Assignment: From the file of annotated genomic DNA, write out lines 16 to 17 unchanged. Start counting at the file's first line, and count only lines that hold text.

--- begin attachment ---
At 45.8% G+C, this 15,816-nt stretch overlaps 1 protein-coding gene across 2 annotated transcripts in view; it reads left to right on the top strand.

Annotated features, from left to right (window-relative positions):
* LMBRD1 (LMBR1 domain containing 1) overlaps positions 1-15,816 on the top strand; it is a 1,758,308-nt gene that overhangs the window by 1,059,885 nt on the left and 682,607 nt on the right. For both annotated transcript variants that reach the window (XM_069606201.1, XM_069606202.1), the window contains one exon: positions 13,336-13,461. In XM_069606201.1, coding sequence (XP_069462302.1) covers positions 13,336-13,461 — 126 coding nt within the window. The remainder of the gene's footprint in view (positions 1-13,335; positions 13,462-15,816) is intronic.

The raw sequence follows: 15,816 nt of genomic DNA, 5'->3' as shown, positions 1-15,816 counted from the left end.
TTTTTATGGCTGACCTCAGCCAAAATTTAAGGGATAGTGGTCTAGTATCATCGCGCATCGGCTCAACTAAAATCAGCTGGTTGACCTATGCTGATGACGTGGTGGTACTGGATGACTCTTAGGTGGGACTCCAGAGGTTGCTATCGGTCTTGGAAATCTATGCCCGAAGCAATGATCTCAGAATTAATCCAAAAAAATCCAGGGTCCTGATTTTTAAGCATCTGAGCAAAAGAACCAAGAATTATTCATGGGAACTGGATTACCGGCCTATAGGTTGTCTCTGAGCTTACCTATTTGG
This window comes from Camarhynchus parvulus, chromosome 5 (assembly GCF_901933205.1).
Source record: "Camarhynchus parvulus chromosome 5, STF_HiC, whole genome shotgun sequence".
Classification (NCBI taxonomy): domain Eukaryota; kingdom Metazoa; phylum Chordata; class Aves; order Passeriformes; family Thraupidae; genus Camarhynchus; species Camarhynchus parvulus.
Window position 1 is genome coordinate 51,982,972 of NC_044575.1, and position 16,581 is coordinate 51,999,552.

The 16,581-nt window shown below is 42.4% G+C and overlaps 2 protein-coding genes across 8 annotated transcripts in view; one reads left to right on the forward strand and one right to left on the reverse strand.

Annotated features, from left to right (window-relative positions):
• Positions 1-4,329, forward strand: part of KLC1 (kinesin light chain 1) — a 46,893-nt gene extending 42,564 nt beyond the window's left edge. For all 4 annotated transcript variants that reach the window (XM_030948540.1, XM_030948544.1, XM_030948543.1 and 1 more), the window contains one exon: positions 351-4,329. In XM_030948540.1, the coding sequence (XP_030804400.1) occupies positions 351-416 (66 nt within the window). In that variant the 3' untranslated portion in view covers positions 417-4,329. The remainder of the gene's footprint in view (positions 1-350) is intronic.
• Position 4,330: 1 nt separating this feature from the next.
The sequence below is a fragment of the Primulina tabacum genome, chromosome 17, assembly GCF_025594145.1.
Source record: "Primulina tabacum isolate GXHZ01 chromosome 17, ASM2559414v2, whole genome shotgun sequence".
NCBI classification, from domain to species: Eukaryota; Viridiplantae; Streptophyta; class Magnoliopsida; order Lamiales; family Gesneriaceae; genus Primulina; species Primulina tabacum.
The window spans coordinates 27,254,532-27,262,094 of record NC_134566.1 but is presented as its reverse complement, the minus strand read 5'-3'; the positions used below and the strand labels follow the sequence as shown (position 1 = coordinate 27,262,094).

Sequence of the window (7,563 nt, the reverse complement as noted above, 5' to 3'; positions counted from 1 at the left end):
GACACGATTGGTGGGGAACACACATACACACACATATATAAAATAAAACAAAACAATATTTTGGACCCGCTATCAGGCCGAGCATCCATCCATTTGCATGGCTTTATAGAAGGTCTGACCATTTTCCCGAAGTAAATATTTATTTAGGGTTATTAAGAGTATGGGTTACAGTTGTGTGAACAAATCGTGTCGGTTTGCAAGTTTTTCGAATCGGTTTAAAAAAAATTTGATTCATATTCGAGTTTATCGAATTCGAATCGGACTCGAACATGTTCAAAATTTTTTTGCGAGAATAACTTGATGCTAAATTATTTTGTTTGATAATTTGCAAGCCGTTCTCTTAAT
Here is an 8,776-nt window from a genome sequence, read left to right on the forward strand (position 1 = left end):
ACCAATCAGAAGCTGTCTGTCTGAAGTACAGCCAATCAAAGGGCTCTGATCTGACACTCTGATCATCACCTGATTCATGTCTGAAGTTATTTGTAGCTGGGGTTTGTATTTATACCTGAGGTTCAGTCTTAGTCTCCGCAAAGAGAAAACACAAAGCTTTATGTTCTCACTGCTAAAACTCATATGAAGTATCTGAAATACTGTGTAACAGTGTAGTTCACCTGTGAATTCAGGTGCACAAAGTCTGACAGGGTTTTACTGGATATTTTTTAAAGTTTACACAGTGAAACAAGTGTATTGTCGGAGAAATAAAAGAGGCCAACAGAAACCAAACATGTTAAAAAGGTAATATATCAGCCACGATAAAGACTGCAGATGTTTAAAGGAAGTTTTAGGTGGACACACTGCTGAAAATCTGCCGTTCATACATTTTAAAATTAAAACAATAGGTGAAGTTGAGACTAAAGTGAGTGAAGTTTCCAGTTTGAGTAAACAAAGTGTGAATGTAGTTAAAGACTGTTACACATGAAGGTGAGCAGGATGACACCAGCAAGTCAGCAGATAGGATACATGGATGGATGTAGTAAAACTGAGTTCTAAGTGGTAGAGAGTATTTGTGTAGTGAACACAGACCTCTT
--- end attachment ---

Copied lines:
NCBI classification, from domain to species: Eukaryota; Viridiplantae; Streptophyta; class Magnoliopsida; order Lamiales; family Gesneriaceae; genus Primulina; species Primulina tabacum.
The window spans coordinates 27,254,532-27,262,094 of record NC_134566.1 but is presented as its reverse complement, the minus strand read 5'-3'; the positions used below and the strand labels follow the sequence as shown (position 1 = coordinate 27,262,094).